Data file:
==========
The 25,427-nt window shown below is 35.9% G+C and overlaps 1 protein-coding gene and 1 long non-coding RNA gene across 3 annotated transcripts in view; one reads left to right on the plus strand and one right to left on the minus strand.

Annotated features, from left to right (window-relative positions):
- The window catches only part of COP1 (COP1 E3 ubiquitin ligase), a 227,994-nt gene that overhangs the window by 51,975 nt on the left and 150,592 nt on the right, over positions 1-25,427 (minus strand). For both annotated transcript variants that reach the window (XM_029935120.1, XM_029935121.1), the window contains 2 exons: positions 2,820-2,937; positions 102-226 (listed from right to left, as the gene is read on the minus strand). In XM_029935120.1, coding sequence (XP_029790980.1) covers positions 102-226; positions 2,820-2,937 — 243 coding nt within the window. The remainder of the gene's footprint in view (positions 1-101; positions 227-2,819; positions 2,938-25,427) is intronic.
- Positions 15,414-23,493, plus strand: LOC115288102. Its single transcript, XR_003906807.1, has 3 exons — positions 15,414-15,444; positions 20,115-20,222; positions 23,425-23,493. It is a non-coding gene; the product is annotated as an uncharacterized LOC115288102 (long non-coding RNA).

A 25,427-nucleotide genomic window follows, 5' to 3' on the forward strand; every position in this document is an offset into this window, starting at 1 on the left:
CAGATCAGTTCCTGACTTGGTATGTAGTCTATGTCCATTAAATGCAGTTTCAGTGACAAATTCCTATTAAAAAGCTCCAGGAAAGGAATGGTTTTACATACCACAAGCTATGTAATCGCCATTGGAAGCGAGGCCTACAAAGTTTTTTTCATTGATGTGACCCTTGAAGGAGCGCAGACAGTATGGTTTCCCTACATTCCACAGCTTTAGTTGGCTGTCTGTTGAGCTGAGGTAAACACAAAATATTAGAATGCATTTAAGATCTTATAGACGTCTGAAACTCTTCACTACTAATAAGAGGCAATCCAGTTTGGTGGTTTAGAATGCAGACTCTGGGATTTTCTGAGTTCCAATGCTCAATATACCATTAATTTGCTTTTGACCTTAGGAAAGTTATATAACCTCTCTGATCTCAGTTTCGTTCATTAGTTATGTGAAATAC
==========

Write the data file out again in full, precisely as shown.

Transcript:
The 25,427-nt window shown below is 35.9% G+C and overlaps 1 protein-coding gene and 1 long non-coding RNA gene across 3 annotated transcripts in view; one reads left to right on the plus strand and one right to left on the minus strand.

Annotated features, from left to right (window-relative positions):
- The window catches only part of COP1 (COP1 E3 ubiquitin ligase), a 227,994-nt gene that overhangs the window by 51,975 nt on the left and 150,592 nt on the right, over positions 1-25,427 (minus strand). For both annotated transcript variants that reach the window (XM_029935120.1, XM_029935121.1), the window contains 2 exons: positions 2,820-2,937; positions 102-226 (listed from right to left, as the gene is read on the minus strand). In XM_029935120.1, coding sequence (XP_029790980.1) covers positions 102-226; positions 2,820-2,937 — 243 coding nt within the window. The remainder of the gene's footprint in view (positions 1-101; positions 227-2,819; positions 2,938-25,427) is intronic.
- Positions 15,414-23,493, plus strand: LOC115288102. Its single transcript, XR_003906807.1, has 3 exons — positions 15,414-15,444; positions 20,115-20,222; positions 23,425-23,493. It is a non-coding gene; the product is annotated as an uncharacterized LOC115288102 (long non-coding RNA).

A 25,427-nucleotide genomic window follows, 5' to 3' on the forward strand; every position in this document is an offset into this window, starting at 1 on the left:
CAGATCAGTTCCTGACTTGGTATGTAGTCTATGTCCATTAAATGCAGTTTCAGTGACAAATTCCTATTAAAAAGCTCCAGGAAAGGAATGGTTTTACATACCACAAGCTATGTAATCGCCATTGGAAGCGAGGCCTACAAAGTTTTTTTCATTGATGTGACCCTTGAAGGAGCGCAGACAGTATGGTTTCCCTACATTCCACAGCTTTAGTTGGCTGTCTGTTGAGCTGAGGTAAACACAAAATATTAGAATGCATTTAAGATCTTATAGACGTCTGAAACTCTTCACTACTAATAAGAGGCAATCCAGTTTGGTGGTTTAGAATGCAGACTCTGGGATTTTCTGAGTTCCAATGCTCAATATACCATTAATTTGCTTTTGACCTTAGGAAAGTTATATAACCTCTCTGATCTCAGTTTCGTTCATTAGTTATGTGAAATAC